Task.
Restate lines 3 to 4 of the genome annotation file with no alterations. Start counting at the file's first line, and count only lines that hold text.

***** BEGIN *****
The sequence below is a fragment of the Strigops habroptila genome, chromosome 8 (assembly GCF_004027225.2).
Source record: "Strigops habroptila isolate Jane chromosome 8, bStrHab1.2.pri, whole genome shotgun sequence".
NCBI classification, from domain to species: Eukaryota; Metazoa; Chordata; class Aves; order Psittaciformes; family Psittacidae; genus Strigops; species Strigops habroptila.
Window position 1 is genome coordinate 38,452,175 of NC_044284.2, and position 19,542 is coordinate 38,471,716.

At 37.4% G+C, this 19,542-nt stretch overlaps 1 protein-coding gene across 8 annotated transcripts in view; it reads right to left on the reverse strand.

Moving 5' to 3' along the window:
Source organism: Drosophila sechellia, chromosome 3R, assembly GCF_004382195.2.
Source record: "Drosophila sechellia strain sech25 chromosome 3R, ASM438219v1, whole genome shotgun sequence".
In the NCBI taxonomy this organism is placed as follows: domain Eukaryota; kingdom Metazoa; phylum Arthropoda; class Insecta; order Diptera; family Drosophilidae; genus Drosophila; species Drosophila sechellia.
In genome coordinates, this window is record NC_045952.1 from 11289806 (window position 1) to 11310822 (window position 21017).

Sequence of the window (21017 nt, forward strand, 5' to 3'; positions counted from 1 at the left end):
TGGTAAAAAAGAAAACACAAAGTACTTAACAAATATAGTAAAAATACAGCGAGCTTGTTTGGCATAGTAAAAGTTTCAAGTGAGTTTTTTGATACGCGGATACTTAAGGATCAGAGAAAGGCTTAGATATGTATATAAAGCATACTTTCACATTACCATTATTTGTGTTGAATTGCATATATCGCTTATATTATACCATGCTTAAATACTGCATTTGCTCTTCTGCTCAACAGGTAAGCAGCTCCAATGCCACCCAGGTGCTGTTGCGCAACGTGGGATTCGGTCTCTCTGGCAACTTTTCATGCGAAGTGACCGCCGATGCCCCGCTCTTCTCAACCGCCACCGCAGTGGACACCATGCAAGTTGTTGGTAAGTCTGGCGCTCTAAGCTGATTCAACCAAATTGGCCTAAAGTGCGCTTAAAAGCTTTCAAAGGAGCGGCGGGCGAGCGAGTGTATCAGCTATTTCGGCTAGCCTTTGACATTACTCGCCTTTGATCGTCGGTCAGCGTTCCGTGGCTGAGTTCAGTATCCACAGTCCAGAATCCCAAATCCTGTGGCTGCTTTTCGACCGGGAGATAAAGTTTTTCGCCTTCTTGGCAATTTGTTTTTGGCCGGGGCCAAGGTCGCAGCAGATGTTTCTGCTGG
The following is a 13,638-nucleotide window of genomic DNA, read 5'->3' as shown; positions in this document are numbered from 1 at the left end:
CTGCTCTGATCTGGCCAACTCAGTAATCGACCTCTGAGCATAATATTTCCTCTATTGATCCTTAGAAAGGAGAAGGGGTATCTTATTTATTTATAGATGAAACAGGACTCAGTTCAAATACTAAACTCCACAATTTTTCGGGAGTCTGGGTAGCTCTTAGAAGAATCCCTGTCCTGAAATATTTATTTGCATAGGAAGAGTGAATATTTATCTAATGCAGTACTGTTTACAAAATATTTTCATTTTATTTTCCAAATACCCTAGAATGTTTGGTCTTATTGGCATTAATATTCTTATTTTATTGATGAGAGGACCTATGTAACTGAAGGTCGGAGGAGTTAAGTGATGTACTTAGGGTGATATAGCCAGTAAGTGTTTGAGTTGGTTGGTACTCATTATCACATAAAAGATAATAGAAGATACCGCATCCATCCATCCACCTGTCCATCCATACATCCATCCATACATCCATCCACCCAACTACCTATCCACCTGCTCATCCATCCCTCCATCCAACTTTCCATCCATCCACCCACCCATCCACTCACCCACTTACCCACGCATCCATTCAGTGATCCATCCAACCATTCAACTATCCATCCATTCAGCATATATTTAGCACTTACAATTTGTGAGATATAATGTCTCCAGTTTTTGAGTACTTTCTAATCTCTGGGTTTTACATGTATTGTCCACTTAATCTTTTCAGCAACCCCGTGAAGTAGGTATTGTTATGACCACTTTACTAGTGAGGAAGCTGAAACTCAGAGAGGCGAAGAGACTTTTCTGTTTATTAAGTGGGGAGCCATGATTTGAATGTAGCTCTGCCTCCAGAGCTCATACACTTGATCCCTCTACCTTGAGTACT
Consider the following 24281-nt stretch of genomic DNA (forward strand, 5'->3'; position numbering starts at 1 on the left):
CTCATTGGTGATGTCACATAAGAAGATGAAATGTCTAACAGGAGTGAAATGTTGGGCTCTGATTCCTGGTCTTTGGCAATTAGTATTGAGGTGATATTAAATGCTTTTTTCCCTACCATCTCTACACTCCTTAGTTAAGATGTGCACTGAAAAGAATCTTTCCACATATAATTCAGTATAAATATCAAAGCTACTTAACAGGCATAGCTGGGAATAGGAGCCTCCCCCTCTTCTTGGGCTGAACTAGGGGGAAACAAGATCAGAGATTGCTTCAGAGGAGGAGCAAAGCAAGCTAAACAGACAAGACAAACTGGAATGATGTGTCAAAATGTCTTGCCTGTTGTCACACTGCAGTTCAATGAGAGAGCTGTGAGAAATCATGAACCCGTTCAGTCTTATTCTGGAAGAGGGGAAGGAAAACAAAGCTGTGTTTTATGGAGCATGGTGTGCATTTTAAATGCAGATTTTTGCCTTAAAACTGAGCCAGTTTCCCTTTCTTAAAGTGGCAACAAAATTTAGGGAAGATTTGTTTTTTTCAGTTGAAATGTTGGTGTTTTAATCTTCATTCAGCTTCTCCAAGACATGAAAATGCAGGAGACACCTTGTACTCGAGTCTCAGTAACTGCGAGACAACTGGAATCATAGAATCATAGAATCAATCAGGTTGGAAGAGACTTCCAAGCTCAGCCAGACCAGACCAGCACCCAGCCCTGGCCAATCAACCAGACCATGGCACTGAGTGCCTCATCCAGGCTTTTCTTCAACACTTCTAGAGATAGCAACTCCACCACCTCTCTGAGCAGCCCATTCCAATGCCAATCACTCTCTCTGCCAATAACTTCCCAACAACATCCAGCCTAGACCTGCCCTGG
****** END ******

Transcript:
NCBI classification, from domain to species: Eukaryota; Metazoa; Chordata; class Aves; order Psittaciformes; family Psittacidae; genus Strigops; species Strigops habroptila.
Window position 1 is genome coordinate 38,452,175 of NC_044284.2, and position 19,542 is coordinate 38,471,716.